Partnership principles


The Scotland Malawi Partnership is a large and incredibly diverse coalition of organisations and individuals. There are two things that all these schools, churches, charities, universities, hospitals, business, etc, share: a love for and friendship with Malawi; and a belief in dignified partnership. This is our common thread.

People often ask us what we mean by "dignified partnership". To be able to answer this, over the last four years we asked around 200 Scottish and 200 Malawian organisations what are the real 'Partnership Principles' which underpin the relationship between our two nations.

We collated all the answers we received and were excited to find that we were getting the same answers in Scotland and Malawi, and that these same principles were also now being promoted by some of the world's leading academics in this field, and some of the largest multi-lateral agencies. So what are the key principles behind a successful Scotland-Malawi engagement?

It's easy. Think P.A.R.T.N.E.R.S.H.I.P.

When working in partnership it's really important that project are aligned with needs on the ground, and compliment local and national priorities. It's also really important to take time to learn about and consider how your link fits within local culture and customs, at both sides of the partnership.

 

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At the heart of Scotland's links with Malawi is mutual respect, trust and understanding. It's about putting yourselves in your partners' shoes and understanding each other's contexts. It's about listening well to each other and giving space for honest conversations.

 

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How and what information is shared between partners is really crucial for developing strong partnerships. It's really important to think about who information is shared with and how it's shared, particularly when it comes to communications about money.   

 

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It's really important to take a step back regularly and ask 'is there anyone being excluded from our partnership?'. It can be easy to keep working with the same people and natural to want to stay focussed on the task at hand, but it's essential that you and your partner are regularly reflecting to ensure that those who might be marginalised are given the equal opportunity to participate. 

 

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Not everything can always go to plan. That's why it's important to make time and space to ask critical questions about the effectiveness of a partnership: is it achieving what both partners hoped at the start? The more stakeholders that can help feed into these reviews the better.  This way you can make regular tweaks and adjustments as you go to ensure the partnership remains relevant and impactful, responding effectively to new challenges and opportunities.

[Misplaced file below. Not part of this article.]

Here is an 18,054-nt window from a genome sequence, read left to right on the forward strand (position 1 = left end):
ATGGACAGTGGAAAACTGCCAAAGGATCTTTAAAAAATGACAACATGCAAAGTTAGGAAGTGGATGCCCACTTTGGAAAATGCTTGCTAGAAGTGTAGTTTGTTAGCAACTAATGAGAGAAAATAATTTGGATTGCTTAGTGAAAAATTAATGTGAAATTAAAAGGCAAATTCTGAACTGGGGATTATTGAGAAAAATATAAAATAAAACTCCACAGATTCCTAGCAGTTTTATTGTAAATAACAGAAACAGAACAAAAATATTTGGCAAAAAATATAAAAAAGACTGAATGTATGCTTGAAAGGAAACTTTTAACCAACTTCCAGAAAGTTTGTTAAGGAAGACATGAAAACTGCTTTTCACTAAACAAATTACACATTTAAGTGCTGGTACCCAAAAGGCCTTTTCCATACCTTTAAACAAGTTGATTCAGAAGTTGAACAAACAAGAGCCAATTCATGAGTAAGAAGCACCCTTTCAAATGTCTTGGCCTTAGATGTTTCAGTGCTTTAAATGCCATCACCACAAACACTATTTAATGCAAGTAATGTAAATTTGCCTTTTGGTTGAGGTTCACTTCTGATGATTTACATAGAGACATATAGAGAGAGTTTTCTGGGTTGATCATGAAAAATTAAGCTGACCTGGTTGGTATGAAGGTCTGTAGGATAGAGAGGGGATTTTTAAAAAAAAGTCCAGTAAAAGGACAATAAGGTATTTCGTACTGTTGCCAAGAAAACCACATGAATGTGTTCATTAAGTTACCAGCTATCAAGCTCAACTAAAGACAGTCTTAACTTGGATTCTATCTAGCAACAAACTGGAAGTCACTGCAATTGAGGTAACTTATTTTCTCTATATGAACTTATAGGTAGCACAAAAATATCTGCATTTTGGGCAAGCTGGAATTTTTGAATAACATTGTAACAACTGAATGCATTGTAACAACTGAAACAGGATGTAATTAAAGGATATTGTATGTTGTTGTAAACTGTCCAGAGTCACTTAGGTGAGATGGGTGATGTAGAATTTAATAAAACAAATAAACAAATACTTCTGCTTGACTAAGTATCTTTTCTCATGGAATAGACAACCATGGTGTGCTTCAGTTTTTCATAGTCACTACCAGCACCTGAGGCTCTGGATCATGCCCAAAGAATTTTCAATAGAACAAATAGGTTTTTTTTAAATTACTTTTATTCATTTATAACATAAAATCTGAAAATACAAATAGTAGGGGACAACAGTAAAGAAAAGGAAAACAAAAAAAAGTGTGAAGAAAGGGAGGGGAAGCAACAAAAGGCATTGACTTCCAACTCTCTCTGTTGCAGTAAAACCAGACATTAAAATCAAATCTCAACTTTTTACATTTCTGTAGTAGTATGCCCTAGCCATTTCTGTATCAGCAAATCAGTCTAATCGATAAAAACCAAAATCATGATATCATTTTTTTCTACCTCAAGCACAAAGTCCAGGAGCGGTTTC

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For a project to be a genuine partnership both sides should contribute and both sides should benefit. This way both sides have responsibilities and both have a stake in the the outcome.  Each side may have different offerings, but the benefits should be open and clear to all involved. Without reciprocity and a strong sense of community ownership, its unlikely any project will survive beyond the initial funding period.

 

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Sadly, Malawi is over-run with well meaning short-term development projects. Too often these projects parachute in western ideas and solutions, do what they can for a few years, and then when funding ends leave as quickly as they arrive.  Such work will never make any significant impact fighting poverty because it's not sustainable. It's important in partnership working to always keep half an eye on the long-term to ensure you're not creating dependencies but rather are building capacity on both sides, so the benefits of your work last beyond the current project. 

 

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Unintended consequences, both good and bad, are by their very nature unpredictable! However, it's important to be thinking critically all the time about who might be worse off as a result of the partnership and do what you can to mitigate against this.

 

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None of us should be working in silos. There is much we can all learn from each other, the things that have gone well, and often more usefully the things that didn't go quite to plan. It's really important too to avoid duplication of effort and connect up with those working in similar areas, either geographically or thematically, to share experiences and learning. This is as relevant in Scotland, as in Malawi, and a particularly valuable community group are members of the Malawian diaspora here in Scotland. 

 

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Power, ownership and influence can be both forces for good and bad. It's really crucial to ensure that those who have the most power, ownership and influence are those who the partnership is seeking to support. Reflecting on who has the power can be a really useful to ensure that all those in the partnership have an equal voice.  

 

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